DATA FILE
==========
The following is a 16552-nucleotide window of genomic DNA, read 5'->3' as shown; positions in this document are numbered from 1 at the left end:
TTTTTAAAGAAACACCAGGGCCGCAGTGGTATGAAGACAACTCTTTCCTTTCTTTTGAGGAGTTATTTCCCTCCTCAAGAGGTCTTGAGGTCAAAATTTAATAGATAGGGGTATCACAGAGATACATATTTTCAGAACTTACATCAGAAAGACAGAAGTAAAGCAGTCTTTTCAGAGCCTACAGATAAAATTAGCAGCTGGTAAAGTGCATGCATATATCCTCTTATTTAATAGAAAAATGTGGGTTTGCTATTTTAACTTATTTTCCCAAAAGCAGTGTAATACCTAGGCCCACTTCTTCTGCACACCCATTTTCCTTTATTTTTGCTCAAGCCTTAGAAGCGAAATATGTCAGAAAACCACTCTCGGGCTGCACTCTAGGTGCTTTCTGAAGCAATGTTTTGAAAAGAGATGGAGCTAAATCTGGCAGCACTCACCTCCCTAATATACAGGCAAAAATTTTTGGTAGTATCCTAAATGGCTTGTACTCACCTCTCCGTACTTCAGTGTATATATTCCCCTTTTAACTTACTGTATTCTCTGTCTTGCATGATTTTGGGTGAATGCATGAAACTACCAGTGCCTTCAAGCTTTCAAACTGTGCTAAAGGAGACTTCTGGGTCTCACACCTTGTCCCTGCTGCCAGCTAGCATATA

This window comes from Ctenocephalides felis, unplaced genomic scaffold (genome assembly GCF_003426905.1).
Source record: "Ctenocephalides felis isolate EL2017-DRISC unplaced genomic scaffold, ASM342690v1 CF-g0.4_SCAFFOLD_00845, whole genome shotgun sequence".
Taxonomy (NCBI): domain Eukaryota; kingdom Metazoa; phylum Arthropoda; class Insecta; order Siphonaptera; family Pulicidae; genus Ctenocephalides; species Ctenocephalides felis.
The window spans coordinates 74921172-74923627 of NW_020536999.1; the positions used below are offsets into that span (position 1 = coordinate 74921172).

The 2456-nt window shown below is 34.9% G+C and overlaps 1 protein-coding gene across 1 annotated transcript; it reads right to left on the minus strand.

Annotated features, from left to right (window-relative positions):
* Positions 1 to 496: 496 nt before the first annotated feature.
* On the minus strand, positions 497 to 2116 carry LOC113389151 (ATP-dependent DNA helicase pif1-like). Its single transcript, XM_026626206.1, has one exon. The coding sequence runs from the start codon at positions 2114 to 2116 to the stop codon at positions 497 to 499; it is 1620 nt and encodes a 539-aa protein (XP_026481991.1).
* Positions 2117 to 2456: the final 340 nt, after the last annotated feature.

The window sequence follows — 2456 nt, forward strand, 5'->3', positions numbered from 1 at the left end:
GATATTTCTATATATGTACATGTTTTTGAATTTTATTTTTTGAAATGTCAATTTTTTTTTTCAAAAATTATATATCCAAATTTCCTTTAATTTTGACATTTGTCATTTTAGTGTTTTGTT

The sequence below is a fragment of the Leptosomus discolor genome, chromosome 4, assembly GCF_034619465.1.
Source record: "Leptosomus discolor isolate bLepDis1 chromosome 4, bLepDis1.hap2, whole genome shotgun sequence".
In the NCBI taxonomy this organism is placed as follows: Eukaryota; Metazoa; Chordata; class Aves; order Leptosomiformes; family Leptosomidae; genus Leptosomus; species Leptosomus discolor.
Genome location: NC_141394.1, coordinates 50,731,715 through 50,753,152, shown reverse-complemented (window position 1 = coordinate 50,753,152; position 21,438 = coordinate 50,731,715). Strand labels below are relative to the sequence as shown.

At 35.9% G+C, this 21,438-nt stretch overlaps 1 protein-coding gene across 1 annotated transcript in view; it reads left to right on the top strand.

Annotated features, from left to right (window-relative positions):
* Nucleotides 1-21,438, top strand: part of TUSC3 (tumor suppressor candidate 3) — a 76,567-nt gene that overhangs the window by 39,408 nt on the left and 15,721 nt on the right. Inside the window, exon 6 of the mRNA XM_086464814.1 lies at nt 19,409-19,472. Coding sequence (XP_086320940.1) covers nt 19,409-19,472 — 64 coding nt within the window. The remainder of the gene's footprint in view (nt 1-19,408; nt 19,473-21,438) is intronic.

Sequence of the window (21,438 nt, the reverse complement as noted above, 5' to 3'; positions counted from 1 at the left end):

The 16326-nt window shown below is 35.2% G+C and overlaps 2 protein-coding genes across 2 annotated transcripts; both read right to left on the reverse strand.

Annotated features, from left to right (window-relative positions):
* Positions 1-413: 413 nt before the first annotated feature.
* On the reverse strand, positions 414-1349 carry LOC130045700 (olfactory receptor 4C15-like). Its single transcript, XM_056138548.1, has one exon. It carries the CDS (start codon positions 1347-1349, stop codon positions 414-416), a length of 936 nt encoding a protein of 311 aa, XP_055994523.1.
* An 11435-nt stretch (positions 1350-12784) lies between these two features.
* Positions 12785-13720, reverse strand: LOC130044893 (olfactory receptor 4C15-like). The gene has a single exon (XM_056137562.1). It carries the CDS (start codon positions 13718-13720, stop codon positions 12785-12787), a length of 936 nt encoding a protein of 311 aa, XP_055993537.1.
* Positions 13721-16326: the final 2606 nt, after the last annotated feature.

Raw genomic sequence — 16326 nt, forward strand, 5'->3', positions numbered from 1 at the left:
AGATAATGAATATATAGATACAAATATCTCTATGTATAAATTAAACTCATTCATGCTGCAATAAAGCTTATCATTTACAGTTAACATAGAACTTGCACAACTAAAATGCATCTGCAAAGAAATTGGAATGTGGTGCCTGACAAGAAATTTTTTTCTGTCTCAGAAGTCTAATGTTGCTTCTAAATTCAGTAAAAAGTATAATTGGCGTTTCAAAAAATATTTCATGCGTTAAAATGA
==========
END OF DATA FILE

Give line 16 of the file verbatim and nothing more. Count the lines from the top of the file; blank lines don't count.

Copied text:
In the NCBI taxonomy this organism is placed as follows: Eukaryota; Metazoa; Chordata; class Aves; order Leptosomiformes; family Leptosomidae; genus Leptosomus; species Leptosomus discolor.